Three University of Southern California School of Engineering professors were among the eight scholars receiving $10,000 Okawa Foundation awards this year for their enterprising work in information technology and telecommunications.
Those accepting the research awards at a San Francisco awards ceremony held Oct. 23 were Melvin A. Breuer, professor of electrical engineering; Milind Tambe, associate professor of computer science; and Aiichiro Nakano, associate professor of computer science.
Breuer was recognized for his pioneering efforts to introduce a novel concept of error tolerance. The electrical engineer described the concept in a paper entitled “Increasing the Effective Yield of VLSI Chips via Design and Test.”
“As nanotechnology, bio-circuitry and quantum computing become more prevalent, the traditional assumption of deterministic and always correct computation will not always be achievable,”
Breuer said. “New computational paradigms are needed for these new computational fabrics.”
Breuer said he would use his Okawa research award to support his work to enhance the functional yield of very large scale integration systems (VLSI) die by finding ways to test and employ parts that have defects.
Milind Tambe was honored for his research in computer multi-agent systems and, more specifically, for his work in multi-agent teamwork, adjustable autonomy and distributed negotiations. He plans to use his Okawa Foundation grant to continue development of automated “personal assistants.” The goal is to design an automated assistant that will eventually carry out routine day-to-day building operations.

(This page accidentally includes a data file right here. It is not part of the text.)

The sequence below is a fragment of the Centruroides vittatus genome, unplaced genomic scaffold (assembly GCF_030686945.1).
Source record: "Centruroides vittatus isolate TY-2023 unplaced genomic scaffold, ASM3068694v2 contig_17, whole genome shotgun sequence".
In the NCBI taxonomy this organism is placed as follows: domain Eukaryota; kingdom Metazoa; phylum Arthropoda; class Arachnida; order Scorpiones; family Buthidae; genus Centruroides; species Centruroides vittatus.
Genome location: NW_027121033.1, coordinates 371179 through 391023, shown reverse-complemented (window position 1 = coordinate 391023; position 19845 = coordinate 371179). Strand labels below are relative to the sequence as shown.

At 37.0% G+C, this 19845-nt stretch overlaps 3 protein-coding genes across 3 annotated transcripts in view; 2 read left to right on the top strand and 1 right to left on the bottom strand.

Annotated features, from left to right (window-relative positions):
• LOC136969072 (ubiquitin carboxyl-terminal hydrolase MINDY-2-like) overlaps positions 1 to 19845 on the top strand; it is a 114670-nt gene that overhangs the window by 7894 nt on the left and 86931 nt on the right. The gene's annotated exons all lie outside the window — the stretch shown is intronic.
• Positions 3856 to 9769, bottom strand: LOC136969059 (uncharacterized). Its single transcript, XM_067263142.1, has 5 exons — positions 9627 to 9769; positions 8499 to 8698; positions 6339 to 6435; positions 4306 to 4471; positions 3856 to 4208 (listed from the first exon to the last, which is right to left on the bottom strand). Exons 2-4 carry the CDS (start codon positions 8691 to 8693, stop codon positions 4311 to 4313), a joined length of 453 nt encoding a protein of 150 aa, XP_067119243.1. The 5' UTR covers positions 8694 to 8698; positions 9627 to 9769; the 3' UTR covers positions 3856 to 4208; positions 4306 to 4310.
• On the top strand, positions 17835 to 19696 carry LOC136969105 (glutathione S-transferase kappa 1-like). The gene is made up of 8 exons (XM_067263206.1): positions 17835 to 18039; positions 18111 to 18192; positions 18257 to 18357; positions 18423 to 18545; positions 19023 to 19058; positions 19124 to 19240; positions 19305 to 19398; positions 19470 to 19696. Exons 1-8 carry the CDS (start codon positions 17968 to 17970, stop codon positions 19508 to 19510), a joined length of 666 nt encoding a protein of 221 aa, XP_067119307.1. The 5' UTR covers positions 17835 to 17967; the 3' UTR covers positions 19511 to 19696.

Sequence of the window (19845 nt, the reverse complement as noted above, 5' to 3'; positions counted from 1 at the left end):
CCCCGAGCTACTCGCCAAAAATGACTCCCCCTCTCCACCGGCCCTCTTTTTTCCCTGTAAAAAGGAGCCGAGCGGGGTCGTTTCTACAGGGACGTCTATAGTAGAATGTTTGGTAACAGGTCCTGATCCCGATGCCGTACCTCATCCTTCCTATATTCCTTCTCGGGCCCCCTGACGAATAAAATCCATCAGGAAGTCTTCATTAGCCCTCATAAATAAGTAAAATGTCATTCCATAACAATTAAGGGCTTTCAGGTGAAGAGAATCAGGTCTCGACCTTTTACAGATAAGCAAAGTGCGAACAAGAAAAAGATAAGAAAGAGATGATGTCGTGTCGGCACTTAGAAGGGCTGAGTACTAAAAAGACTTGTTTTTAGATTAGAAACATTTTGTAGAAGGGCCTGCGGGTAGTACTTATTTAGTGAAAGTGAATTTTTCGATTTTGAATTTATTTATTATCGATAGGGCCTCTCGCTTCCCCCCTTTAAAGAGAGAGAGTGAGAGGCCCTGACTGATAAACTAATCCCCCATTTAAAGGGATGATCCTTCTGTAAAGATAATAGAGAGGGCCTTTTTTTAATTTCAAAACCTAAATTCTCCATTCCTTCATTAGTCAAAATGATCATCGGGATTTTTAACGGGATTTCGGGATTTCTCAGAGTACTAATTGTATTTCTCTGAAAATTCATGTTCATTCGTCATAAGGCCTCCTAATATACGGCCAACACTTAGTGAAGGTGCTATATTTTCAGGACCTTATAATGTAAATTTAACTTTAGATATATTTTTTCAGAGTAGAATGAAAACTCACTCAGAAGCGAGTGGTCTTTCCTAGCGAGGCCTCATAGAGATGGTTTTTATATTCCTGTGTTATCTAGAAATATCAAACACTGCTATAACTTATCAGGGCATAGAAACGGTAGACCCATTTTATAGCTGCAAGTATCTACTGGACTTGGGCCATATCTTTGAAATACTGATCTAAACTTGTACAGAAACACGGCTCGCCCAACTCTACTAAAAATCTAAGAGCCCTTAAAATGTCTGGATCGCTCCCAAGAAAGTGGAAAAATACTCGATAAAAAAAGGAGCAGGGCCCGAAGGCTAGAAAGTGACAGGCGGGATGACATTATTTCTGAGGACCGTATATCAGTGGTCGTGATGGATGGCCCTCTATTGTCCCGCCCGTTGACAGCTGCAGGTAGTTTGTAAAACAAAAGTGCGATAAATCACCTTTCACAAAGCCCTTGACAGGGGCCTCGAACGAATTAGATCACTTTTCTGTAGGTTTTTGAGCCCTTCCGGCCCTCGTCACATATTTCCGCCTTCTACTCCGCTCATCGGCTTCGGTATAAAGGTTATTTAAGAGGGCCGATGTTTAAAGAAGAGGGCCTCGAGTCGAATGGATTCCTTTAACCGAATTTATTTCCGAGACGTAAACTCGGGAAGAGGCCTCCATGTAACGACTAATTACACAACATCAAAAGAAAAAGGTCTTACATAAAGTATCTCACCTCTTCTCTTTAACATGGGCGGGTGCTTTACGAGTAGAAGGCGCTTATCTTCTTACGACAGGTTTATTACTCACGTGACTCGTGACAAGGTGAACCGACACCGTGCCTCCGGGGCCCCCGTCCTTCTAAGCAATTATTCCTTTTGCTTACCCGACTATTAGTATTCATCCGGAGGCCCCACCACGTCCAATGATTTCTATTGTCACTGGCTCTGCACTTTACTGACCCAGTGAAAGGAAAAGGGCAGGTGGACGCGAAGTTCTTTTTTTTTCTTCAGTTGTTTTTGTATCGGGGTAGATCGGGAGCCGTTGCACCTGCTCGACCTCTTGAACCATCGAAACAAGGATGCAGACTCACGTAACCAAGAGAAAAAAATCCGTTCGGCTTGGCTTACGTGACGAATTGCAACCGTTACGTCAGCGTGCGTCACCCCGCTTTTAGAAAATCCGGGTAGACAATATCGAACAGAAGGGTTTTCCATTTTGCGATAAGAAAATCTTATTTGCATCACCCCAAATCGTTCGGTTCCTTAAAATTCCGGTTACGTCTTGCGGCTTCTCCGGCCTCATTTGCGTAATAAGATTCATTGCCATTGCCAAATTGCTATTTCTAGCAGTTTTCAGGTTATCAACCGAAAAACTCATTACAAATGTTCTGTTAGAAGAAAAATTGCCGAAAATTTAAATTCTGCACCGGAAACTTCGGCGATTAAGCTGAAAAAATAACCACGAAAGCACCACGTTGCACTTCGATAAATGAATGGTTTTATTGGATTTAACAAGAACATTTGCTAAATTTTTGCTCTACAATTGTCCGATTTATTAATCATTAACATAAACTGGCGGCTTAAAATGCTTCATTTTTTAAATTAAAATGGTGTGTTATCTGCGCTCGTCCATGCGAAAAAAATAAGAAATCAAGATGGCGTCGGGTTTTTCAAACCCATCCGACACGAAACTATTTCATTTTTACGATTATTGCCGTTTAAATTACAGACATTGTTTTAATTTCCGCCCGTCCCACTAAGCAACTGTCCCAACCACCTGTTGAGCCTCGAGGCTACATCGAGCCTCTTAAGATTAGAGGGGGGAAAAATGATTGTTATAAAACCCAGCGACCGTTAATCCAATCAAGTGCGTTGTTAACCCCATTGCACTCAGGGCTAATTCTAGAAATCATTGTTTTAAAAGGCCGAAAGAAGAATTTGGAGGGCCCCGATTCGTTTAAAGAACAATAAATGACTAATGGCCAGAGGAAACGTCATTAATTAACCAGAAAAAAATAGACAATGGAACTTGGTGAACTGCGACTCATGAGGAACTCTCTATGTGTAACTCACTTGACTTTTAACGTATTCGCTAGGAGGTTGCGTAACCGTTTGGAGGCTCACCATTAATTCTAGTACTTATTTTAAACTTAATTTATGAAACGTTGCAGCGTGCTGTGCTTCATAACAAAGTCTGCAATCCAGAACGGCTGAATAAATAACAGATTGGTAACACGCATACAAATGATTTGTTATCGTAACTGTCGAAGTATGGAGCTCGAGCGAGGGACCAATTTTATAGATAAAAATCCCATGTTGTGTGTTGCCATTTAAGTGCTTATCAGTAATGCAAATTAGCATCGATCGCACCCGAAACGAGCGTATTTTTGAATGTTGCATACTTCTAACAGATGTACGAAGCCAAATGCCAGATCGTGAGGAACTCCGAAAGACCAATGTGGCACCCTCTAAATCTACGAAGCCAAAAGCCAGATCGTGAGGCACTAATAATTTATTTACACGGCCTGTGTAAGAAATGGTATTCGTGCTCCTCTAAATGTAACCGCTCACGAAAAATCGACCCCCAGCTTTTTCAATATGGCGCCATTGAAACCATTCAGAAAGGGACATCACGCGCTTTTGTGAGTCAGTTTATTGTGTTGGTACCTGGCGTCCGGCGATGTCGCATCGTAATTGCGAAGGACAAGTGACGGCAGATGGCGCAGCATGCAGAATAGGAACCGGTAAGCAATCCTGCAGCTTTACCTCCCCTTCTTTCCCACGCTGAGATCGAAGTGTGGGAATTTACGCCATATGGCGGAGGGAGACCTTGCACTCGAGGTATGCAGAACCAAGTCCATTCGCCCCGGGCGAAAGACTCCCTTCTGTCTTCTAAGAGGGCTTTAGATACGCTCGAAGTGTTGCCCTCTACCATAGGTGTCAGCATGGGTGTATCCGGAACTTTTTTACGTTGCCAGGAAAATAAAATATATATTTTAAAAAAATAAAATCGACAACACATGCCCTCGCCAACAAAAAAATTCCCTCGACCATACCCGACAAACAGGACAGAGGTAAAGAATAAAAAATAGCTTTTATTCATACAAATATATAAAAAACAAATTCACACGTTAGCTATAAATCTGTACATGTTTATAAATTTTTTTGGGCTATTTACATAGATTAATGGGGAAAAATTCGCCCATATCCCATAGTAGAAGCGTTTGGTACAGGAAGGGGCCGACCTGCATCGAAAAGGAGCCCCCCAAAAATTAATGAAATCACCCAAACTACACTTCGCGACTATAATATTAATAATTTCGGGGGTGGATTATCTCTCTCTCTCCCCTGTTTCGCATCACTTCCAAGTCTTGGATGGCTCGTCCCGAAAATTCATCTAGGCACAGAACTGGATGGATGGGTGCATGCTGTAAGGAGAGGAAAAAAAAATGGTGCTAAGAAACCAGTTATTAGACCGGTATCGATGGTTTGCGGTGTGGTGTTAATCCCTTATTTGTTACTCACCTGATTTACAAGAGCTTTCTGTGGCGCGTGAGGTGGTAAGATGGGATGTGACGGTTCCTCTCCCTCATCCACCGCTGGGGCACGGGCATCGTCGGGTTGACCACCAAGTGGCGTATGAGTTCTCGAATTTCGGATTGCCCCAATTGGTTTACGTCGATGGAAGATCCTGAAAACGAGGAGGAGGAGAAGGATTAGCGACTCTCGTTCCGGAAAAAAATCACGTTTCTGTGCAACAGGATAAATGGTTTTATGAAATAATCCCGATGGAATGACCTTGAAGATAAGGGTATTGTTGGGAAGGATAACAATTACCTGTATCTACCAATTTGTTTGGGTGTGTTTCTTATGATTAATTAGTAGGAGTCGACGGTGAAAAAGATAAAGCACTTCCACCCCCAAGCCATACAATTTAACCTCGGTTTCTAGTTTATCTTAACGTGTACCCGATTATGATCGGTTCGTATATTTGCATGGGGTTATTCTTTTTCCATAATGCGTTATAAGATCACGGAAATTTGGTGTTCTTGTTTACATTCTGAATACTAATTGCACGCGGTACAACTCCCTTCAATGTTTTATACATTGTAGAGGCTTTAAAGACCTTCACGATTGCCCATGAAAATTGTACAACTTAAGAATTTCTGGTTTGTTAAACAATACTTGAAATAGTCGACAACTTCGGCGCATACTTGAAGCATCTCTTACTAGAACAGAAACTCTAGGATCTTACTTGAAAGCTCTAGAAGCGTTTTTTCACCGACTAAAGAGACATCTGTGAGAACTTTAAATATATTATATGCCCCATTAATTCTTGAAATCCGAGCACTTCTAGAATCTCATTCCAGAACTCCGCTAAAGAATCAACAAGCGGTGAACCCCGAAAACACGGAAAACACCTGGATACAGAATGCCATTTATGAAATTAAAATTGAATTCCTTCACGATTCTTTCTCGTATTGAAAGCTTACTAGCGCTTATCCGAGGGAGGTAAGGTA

“My overall vision is to apply large teams of software agents in ever-larger-scale human organizations,” he said. “Individual software agents embedded within the organization would act as enduring personal assistants to human users in the organization; more importantly, they would work together in teams to accomplish cooperative tasks. Such ‘agentified’ organizations could potentially revolutionize the way a variety of day-to-day tasks are carried out by human organizations.”
Aiichiro Nakano, recognized for his work in scalable scientific algorithms, grid computing on geographically distributed parallel computers and scientific visualization, plans to use his award money to develop enabling computational technologies for scientists in the US, Japan and Asia-Pacific.
“That’s important because it will allow scientists to perform multibillion-atom simulations collaboratively on a grid of distributed Tera-to-Petaflop computers, as well as visualization platforms, so they can study nanodevices coupled to biological systems,” he said.
The Okawa awards, named after Sega Corp. founder Isao Okawa, are awarded to faculty of exceptional promise working in the area of information technology. Also attending this year’s ceremony were USC colleagues Gerard Medioni, chair of the Department of Computer Science Department, and Cauligi Raghavendra, professor of electrical engineering systems. Others receiving the award hail from UC Berkeley, Stanford University, Cal Tech and UCLA.